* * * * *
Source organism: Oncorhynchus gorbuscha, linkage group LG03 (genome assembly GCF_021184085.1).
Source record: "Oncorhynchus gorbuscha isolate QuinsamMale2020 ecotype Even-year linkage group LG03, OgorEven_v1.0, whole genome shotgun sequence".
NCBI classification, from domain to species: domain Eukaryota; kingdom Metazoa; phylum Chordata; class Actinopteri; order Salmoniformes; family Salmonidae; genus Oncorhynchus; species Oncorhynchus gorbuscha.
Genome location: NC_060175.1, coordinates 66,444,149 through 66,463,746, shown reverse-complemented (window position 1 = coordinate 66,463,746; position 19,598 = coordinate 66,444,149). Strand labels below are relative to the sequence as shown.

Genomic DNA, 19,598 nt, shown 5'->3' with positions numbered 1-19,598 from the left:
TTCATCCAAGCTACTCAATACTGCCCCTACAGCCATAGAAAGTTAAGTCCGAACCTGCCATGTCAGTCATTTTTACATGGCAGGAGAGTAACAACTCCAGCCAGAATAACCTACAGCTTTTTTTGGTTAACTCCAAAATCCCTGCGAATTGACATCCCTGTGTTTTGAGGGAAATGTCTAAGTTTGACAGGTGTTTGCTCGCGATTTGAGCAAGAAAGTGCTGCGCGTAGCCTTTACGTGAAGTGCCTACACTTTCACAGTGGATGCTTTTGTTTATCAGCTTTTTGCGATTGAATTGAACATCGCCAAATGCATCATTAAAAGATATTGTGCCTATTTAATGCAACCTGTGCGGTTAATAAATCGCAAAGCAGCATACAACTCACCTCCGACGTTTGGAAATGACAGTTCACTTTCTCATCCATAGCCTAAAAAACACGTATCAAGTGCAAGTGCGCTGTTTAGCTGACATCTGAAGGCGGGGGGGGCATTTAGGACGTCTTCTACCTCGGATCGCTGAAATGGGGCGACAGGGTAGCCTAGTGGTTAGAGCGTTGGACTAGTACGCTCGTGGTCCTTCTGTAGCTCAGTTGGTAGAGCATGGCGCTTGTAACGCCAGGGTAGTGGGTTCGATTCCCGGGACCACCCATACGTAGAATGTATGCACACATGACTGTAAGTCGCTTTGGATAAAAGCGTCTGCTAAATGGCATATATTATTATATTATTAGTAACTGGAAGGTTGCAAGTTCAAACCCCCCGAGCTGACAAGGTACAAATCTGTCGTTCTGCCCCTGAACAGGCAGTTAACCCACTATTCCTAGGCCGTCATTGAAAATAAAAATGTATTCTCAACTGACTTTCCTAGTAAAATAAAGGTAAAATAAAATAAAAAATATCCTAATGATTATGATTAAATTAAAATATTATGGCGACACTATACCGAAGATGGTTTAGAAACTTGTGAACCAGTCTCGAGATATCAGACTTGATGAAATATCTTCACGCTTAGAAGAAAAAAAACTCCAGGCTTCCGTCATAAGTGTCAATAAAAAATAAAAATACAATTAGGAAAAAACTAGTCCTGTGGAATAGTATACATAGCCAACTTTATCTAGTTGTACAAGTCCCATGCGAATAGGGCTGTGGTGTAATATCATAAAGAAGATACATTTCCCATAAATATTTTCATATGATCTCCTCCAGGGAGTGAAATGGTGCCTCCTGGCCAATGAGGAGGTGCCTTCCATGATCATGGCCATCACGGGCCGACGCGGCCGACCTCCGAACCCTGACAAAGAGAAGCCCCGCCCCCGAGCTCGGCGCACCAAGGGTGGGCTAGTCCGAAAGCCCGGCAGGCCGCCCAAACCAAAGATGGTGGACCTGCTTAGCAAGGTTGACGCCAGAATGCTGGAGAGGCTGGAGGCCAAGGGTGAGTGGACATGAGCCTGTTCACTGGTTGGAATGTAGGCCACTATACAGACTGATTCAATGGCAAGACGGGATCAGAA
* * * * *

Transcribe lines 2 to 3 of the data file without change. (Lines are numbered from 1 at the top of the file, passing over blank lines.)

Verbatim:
Source record: "Oncorhynchus gorbuscha isolate QuinsamMale2020 ecotype Even-year linkage group LG03, OgorEven_v1.0, whole genome shotgun sequence".
NCBI classification, from domain to species: domain Eukaryota; kingdom Metazoa; phylum Chordata; class Actinopteri; order Salmoniformes; family Salmonidae; genus Oncorhynchus; species Oncorhynchus gorbuscha.